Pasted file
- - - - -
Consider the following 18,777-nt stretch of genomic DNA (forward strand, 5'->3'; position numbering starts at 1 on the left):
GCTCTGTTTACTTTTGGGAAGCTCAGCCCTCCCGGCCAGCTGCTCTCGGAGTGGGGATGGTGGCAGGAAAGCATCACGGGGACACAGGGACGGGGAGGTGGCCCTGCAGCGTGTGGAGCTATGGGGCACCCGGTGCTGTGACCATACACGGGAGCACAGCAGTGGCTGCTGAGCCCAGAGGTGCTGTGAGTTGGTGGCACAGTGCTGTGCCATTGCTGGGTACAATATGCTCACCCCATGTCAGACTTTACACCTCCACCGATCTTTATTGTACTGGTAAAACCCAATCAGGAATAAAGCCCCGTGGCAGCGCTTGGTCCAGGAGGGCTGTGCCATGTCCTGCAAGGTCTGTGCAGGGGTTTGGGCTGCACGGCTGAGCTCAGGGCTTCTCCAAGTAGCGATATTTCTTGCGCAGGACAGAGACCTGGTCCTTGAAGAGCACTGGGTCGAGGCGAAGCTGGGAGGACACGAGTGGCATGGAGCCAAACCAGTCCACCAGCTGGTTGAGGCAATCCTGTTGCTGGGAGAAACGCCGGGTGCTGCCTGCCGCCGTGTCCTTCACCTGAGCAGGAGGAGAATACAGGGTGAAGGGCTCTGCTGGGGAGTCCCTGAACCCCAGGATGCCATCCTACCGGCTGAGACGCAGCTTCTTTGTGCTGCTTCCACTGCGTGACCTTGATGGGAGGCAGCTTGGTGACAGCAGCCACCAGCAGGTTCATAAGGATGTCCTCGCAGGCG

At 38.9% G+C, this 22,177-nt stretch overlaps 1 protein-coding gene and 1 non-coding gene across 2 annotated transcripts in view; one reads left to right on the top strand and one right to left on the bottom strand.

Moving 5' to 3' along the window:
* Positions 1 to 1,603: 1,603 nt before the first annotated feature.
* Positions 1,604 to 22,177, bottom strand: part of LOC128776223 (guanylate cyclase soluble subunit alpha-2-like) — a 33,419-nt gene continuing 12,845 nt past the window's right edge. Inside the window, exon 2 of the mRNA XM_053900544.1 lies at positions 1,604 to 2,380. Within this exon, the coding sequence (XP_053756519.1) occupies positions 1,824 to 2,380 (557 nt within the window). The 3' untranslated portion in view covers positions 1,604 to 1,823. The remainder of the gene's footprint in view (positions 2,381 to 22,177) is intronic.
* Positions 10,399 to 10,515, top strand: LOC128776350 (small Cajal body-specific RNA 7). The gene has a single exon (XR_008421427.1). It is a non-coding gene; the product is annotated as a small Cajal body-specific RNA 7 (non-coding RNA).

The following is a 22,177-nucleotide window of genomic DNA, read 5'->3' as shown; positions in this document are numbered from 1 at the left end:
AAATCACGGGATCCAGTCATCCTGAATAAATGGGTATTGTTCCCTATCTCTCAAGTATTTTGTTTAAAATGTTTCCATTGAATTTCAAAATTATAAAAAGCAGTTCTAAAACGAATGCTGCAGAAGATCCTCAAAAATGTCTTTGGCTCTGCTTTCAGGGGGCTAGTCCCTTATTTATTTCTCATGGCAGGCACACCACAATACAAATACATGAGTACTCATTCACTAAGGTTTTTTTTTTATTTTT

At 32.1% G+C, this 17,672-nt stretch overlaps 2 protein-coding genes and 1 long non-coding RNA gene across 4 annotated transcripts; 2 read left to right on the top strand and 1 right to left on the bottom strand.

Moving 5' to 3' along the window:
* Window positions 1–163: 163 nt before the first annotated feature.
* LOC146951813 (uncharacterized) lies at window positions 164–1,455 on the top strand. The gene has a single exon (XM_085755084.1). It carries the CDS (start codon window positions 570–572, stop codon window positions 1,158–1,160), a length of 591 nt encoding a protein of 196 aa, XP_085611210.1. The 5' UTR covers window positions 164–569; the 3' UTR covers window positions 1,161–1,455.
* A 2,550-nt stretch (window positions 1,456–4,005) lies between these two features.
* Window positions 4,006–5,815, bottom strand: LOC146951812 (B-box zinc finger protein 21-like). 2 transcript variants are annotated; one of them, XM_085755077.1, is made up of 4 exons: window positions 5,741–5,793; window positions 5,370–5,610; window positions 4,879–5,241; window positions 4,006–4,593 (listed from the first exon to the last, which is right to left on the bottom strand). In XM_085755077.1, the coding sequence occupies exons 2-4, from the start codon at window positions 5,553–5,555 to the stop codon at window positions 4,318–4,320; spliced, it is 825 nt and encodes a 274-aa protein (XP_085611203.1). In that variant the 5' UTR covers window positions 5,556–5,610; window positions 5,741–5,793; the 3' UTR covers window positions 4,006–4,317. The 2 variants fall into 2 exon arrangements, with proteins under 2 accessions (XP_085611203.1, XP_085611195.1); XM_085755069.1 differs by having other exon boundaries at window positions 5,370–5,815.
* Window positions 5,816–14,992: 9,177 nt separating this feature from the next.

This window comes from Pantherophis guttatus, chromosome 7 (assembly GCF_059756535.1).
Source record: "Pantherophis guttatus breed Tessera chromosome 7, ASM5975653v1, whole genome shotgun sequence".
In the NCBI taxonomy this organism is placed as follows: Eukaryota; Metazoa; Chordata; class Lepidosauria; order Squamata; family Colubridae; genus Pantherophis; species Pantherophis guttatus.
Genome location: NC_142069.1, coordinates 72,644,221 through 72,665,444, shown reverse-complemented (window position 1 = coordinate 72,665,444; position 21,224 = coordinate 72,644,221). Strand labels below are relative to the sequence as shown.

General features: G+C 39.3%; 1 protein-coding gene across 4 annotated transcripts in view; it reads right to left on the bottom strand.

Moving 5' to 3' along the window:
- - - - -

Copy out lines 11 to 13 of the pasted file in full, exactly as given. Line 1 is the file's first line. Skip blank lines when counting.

Moving 5' to 3' along the window:
* Window positions 1–163: 163 nt before the first annotated feature.
* LOC146951813 (uncharacterized) lies at window positions 164–1,455 on the top strand. The gene has a single exon (XM_085755084.1). It carries the CDS (start codon window positions 570–572, stop codon window positions 1,158–1,160), a length of 591 nt encoding a protein of 196 aa, XP_085611210.1. The 5' UTR covers window positions 164–569; the 3' UTR covers window positions 1,161–1,455.